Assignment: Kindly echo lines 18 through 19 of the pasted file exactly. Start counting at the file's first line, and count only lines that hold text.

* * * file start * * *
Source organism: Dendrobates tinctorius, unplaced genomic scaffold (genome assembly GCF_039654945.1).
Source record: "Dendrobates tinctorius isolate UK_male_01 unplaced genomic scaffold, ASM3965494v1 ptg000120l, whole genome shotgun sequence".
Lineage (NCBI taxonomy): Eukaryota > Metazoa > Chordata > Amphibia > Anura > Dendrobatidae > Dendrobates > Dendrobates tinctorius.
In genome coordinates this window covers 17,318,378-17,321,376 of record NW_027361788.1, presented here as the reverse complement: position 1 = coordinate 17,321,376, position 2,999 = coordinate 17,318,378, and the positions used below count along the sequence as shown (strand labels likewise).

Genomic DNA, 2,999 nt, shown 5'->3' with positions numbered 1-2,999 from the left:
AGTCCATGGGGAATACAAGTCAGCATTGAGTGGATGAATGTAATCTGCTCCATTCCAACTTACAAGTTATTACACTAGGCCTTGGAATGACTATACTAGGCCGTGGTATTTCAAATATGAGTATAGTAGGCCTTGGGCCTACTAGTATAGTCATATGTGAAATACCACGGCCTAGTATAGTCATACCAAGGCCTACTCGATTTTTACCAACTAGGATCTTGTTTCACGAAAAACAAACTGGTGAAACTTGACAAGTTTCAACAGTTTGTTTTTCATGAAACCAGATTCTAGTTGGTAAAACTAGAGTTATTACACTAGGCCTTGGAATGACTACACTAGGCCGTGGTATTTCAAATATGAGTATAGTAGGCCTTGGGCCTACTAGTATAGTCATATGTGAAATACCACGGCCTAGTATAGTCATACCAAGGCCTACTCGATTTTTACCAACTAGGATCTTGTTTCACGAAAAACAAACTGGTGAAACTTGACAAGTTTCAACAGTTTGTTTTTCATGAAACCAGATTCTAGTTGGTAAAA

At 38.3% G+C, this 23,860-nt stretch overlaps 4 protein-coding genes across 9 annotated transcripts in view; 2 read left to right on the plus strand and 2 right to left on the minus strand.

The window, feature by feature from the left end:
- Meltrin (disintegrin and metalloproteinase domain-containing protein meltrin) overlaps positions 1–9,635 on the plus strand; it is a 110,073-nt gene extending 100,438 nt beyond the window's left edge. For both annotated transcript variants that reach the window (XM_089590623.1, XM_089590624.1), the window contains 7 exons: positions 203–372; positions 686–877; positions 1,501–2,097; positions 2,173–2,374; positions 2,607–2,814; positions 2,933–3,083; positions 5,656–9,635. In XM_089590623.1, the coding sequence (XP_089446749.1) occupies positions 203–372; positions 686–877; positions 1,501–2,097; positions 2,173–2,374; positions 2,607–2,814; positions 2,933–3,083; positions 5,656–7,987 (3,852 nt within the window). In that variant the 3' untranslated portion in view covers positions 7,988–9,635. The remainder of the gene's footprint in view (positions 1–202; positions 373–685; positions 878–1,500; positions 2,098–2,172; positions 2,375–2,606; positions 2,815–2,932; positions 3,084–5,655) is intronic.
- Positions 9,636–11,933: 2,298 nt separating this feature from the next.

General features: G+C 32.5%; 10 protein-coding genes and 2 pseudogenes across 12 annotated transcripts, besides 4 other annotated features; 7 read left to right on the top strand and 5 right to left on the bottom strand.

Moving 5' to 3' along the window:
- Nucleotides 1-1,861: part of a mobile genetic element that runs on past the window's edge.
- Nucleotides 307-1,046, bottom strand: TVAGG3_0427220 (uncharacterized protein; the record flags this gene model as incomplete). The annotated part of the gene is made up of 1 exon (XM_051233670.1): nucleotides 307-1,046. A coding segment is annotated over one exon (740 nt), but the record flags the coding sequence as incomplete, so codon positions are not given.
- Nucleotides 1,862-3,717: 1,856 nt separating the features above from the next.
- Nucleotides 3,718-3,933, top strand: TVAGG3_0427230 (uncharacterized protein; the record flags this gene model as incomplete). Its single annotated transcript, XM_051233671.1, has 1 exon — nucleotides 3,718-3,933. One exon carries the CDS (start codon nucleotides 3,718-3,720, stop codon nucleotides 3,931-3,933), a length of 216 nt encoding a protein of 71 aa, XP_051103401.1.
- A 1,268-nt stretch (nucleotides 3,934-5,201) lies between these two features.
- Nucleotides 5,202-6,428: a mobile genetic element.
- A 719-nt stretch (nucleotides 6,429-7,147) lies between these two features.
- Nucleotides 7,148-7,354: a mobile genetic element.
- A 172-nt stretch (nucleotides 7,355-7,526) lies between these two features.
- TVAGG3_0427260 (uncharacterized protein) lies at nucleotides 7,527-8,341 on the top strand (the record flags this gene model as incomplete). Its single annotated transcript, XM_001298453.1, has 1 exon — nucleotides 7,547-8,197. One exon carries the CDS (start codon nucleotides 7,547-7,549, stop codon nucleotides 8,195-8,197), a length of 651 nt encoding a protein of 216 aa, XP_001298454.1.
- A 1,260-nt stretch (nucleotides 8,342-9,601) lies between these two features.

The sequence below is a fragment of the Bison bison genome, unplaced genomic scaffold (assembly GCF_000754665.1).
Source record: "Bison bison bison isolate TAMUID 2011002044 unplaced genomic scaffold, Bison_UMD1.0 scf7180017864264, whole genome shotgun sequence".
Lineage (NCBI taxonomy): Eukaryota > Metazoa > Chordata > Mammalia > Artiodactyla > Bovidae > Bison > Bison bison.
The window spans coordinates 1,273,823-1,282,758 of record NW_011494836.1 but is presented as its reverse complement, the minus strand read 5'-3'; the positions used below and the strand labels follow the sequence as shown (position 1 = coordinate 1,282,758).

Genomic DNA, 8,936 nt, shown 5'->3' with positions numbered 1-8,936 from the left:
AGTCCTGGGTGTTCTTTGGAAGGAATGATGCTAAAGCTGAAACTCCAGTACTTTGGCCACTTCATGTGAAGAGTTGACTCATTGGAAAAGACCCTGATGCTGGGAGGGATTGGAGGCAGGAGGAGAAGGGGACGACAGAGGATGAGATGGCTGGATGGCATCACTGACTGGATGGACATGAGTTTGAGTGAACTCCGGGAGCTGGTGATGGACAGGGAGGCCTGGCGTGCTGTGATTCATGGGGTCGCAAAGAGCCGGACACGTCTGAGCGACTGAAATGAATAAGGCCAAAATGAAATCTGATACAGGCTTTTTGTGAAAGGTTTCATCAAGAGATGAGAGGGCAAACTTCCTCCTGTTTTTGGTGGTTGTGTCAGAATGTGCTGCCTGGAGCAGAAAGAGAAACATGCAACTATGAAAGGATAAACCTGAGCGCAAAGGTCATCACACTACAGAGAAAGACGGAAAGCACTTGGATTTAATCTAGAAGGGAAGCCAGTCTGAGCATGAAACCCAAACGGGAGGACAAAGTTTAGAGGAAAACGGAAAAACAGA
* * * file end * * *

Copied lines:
- Nucleotides 5,202-6,428: a mobile genetic element.
- A 719-nt stretch (nucleotides 6,429-7,147) lies between these two features.